THE popularity of rugby in Ireland has skyrocketed in recent years and ladies’ rugby in particular seems to be ever-growing. Jeanette Feighery of UL Bohemians has noticed a significant sea change in the sport during her time with the club, which will stage a recruitment evening on Thursday August 8 from 7pm at the club grounds in Annacotty.
She told PostSport that anyone who signs up will join a club where team spirit and positive morale are in abundance, with the players willing to give more to the cause as a result.
“I have been with UL Bohs for 10 years and we’ve been very lucky in that time in that we’ve had a constant flow of players getting involved with the club. We’ve also been lucky that we’ve been so successful and success then attracts people to the club.
“The main thing for me about UL Bohs is the sense of camaraderie and friendship within the club. We work hard and train hard but off the pitch we have so much craic and people buy into that. You develop friendships and then the level of commitment increases.
“That’s probably one of the main reasons why we’ve kept so many players in the club, which is in its 13th year. In that time we have had a lot of success which shows the commitment from the girls and from the committee.”
Jeanette added that everybody at UL Bohemians is held in the same regard, regardless of whether they are seasoned international players or rookies who have just come into the setup.
“There is a sense of togetherness in everything that we’ve done. Everything we do, we do it for each other. One thing I’ve found is that when you enter the UL Bohs dressing room, you’re a UL Bohs player, whether it’s your first game or whether you’ve just come back from a Six Nations international.”
“Every person is on the same level and that, for me, is the strongest part of UL Bohs. That is what makes it such a special club. Anyone who may have any notions about themselves is brought down to earth quickly!”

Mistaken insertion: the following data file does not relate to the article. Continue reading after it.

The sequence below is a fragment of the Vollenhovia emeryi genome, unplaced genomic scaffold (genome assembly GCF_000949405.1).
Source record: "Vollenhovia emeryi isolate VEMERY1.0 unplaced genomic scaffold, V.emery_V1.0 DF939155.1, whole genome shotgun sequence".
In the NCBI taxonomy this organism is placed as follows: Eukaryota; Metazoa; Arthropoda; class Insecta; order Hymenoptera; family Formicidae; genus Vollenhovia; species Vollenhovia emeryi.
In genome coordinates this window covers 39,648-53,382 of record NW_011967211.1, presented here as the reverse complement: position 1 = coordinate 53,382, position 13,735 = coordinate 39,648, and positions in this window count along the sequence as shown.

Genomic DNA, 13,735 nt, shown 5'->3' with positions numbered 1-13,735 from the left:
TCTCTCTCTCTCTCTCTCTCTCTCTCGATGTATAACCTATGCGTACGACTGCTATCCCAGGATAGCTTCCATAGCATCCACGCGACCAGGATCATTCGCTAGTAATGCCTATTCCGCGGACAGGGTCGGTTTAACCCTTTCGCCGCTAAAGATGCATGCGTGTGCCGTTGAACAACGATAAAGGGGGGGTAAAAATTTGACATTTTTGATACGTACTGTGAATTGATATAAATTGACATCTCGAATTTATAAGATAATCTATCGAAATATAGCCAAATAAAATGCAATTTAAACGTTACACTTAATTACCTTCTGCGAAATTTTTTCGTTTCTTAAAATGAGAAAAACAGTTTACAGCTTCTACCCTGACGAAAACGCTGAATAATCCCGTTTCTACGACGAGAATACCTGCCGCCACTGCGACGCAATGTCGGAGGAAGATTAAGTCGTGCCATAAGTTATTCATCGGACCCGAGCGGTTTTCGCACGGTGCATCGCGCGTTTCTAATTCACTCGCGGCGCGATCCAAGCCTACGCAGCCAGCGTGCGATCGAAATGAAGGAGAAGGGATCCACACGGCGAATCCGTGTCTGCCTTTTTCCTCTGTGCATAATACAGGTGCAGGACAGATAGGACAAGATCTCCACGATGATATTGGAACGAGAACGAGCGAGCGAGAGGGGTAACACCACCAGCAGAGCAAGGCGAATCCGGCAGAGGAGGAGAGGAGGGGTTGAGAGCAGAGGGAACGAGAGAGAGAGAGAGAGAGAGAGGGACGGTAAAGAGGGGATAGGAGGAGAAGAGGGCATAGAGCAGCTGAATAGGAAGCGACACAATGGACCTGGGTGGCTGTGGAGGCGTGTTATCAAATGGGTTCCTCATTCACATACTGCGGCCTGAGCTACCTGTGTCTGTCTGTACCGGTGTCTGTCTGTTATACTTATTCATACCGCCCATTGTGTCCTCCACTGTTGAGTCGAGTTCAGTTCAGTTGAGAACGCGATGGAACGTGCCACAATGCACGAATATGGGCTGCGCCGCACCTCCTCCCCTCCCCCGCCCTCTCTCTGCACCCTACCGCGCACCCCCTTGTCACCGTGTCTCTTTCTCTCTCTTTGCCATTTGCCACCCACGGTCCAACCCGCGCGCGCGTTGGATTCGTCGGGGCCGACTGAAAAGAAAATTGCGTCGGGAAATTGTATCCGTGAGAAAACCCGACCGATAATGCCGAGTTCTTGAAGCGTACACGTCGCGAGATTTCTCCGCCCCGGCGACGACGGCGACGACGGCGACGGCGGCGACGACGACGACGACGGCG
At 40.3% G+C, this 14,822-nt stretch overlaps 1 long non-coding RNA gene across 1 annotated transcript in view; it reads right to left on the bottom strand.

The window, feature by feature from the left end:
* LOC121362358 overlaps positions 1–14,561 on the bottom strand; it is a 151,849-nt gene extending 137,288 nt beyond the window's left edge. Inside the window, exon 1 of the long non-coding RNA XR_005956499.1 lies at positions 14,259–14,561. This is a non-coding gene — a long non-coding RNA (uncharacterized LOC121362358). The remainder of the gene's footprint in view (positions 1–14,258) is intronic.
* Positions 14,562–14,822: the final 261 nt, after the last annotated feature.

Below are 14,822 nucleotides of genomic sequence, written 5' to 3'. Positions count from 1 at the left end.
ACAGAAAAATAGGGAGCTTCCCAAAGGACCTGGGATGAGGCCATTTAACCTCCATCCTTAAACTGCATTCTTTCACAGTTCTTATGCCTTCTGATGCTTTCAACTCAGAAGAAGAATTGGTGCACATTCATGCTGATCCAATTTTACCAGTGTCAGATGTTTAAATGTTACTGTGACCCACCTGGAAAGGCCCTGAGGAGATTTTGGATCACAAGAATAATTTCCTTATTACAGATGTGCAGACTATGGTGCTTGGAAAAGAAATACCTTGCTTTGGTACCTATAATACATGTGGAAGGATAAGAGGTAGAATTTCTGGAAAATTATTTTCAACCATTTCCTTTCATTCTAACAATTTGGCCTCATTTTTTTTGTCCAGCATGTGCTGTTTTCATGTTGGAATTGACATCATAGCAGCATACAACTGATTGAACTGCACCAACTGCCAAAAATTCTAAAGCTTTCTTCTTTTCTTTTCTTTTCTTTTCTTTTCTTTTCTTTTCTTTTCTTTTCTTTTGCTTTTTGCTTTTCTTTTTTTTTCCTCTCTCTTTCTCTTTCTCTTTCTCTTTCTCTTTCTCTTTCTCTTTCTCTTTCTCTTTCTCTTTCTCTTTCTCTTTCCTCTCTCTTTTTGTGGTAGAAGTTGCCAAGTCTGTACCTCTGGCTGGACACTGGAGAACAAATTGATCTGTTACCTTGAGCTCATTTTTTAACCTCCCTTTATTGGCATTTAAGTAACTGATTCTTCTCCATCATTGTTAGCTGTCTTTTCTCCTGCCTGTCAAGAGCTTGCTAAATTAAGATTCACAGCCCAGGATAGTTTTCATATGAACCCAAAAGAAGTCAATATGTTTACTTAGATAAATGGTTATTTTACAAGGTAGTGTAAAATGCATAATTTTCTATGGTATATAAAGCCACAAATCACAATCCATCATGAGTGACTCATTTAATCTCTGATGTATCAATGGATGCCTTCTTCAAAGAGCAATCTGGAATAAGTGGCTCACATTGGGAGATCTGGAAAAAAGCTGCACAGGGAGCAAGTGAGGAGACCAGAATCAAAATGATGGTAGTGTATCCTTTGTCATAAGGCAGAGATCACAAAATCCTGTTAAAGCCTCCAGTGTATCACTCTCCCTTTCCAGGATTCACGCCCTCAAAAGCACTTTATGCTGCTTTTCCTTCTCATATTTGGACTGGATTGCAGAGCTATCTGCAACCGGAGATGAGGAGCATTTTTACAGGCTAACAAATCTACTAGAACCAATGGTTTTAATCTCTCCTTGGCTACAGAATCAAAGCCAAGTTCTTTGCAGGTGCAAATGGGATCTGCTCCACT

Jeanette has long clamoured for ladies’ rugby to be shown the respect it deserves and her letter to The Irish Times in February 2012 outlined the logistical problems faced by the women’s national team. It outlined her disgust at the team having to travel to France just one day before a major Six Nations match, as well as how travel disruptions played further havoc with preparations.
However, a landmark Grand Slam success earlier this year has made people sit up and take notice, with girls taking up rugby at a much earlier age than she had. She also spoke of how the UL Bohemians committee’s dedication and interest adds to the players’ self-belief.
Jeanette said: “I don’t think it has caused the change in things since then. Change has to come from within and you can see that the ladies’ team has become more united. They do everything for each other and you could see that the team which won the Grand Slam is a team full of leaders. Every single one of them bought into the one objective and that started from the people involved. External factors have played a part but ultimately change has to come from within and their success is a testament to every one of them.
“I was at an under 19 sevens event in Ashbourne and there were around 40 girls there, all of whom were well able to play rugby. I began playing rugby when I started in UL at 18-19 years of age. I was only picking up the game then but these girls are all seasoned players who have played with clubs.
“Club involvement is so important and that is something at which UL Bohs are quite strong. The club’s committee is incredible. The ladies could have a game on a Sunday afternoon a day after the men’s team and we’d always have five or six committee members at our games. They come to Dublin and Cork to see us play and that really helps you believe in what you’re doing.”
With Jeanette also at the forefront of the growth of sevens rugby in Ireland, it is her work and dedication which is helping to make rugby more accessible than ever before.